Chirac’s former adviser at the head of the French branch

In Greece in 2011, also under pressure from the Troika, the Central
Bank of Greece called on BlackRock Solutions to dissect the loan
portfolios of 18 banks, then again in 2013 for the portfolios of the
four largest banks. Cautious, BlackRock used a false operating name,
Solar, rented modest offices in a residential area of Athens, and gave
its employees armed escort. A final mission was conducted in 2015.
Today, the operator has built a shopping centre for 300 million euros in
Athens. It owns shares in two banks, in the main energy supplier and in
the national lottery, which is in the process of being privatised.

“Nothing indicates that BlackRock employees who came to test our
banks passed on information to other teams,” says an investor in Athens
assured of anonymity. BlackRock would not have risked demolishing its
reputation for so little! But for this investor, the problem goes
higher.

“When you climb the hierarchical ladder, you end up reaching a level
where you have access to information from the entire company, consulting
and investment. So, when Larry Fink meets a Greek, Spanish or Irish
head of state, which interest does he choose to address? The audit part
or the investment part? Why not both, at his discretion?

This ambivalence ends up creating waves. In Spain, four of the
largest real estate developers today have BlackRock among their
investors, as do the six largest Spanish banks. But in May 2012, the
state asked the firm to evaluate the bad debts and real estate assets of
its credit institutions and their recapitalisation needs. Spanish
parliamentarians have detected possible conflicts of interest in this
and have pushed the economy minister, Luis de Guindos, now
vice-president of the ECB, to about-turn and opt for the German firm
Roland Berger instead.

The same awkwardness surfaced in the Netherlands, when in December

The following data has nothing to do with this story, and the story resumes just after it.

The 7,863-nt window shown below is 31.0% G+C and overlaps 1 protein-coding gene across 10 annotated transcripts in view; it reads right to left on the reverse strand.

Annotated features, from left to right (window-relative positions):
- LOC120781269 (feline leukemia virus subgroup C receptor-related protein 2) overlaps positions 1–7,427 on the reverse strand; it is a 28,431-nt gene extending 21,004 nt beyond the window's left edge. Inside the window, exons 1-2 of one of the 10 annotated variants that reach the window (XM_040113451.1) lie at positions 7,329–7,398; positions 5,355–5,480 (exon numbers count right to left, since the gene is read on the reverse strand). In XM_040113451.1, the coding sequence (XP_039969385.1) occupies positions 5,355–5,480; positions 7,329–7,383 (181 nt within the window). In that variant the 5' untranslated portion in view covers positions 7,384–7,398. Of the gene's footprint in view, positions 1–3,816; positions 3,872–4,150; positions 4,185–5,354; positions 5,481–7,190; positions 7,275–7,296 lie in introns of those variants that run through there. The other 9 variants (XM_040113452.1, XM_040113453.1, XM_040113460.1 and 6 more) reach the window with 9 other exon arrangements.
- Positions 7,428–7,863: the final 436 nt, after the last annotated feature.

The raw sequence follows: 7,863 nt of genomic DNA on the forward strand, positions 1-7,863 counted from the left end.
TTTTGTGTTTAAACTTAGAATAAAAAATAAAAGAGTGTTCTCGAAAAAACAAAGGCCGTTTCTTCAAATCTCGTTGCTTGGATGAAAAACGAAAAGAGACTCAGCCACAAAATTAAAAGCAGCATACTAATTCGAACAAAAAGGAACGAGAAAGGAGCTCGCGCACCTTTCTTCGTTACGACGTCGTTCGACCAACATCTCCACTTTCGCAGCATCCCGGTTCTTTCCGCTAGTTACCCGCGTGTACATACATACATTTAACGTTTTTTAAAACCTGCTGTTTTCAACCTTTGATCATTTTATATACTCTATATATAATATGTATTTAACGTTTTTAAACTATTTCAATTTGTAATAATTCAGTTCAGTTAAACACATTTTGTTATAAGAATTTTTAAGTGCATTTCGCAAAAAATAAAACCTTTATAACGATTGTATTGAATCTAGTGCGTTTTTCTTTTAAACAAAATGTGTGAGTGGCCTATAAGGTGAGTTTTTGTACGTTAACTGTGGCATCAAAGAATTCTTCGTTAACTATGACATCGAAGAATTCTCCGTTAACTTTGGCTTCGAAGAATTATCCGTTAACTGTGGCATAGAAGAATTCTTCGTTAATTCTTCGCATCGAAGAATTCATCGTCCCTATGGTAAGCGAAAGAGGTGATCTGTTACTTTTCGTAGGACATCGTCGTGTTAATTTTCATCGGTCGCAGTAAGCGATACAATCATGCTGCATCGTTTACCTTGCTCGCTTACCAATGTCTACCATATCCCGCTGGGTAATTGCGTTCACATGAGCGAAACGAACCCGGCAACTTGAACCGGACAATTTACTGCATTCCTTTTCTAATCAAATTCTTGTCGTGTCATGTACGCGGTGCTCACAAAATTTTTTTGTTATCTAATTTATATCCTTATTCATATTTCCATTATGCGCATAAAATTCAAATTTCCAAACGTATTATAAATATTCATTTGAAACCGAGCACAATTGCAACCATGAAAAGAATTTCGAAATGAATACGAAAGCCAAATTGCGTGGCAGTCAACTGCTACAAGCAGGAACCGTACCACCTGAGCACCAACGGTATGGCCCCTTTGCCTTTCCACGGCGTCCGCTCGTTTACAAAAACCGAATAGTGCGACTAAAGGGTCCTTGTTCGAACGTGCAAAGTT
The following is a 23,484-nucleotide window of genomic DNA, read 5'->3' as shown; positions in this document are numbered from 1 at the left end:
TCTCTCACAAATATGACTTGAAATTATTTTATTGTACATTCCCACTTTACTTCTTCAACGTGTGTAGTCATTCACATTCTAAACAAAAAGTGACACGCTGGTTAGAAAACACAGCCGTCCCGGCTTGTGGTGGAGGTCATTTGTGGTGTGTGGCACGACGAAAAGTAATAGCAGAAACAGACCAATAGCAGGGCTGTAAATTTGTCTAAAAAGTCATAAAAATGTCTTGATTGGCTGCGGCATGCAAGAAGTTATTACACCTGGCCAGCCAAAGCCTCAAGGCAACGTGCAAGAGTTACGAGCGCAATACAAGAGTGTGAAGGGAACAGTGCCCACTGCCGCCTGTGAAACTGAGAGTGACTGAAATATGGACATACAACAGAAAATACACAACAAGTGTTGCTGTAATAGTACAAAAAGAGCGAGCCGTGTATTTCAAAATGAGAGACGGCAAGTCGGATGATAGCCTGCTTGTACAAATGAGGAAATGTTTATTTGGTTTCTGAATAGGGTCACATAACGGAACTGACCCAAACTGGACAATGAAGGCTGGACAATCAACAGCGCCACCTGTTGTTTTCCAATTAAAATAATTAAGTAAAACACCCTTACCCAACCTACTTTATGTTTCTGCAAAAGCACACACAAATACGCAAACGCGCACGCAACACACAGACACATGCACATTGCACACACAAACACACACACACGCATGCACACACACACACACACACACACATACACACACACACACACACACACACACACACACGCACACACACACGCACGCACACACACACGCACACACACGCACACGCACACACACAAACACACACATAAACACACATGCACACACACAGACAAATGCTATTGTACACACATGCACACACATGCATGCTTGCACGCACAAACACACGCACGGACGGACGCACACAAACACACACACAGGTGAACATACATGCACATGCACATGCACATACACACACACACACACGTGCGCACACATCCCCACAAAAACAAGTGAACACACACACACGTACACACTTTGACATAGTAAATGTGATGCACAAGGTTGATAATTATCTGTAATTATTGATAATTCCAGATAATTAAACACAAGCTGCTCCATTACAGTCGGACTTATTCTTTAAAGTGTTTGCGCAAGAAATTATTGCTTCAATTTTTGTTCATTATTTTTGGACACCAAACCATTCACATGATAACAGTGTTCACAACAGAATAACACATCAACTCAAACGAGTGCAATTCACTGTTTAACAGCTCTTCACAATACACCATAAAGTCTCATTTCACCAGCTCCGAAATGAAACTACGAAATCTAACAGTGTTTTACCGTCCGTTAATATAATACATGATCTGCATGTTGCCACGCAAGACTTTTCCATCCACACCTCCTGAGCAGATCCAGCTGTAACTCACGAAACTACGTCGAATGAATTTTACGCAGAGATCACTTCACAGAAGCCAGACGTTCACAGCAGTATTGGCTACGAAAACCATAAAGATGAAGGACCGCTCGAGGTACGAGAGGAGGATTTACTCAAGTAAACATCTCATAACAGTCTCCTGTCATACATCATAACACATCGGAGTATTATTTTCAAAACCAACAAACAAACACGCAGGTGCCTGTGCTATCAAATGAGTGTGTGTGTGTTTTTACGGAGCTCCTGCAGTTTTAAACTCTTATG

2012 the central bank asked BlackRock Solutions to analyse the loan
portfolio of the national banking giant ING, then, in July 2013, the
real estate assets of all Dutch banks. At the time BlackRock already
owned more than 5% of ING across some twenty sectors. Questioned by a
Member of Parliament, Finance Minister Jeroen Dijsselbloem, who at the
time was also President of the Eurogroup, justified his actions by
referring to the existence of a Chinese wall between BlackRock’s
advisory and fund management activities.

Ironically, to avoid any conflict of interest itself, the Dutch
central bank had decided in 2007 to entrust the management of the
pension funds of its employees to…BlackRock.

Revolving doors and lobbying

To extend its influence in Europe, BlackRock has surrounded itself by well-known personalities, such as George Osborne, UK Finance Minister from 2010 to 2016 under David Cameron, who is now editor of The Evening Standard newspaper and works one day a week as a consultant at BlackRock. His remuneration matches his fame: 650,000 pounds (739,600 euros) per year.

As he reformed UK pensions in his last two years at his department,
George Osborne met BlackRock executives on five occasions, allowing its
asset managers to access an annual market of 25 billion pounds. Rupert
Harrison, Osborne’s chief of staff, was also hired by the fund. “Given
his experience in implementing the recent pension reform in the UK, he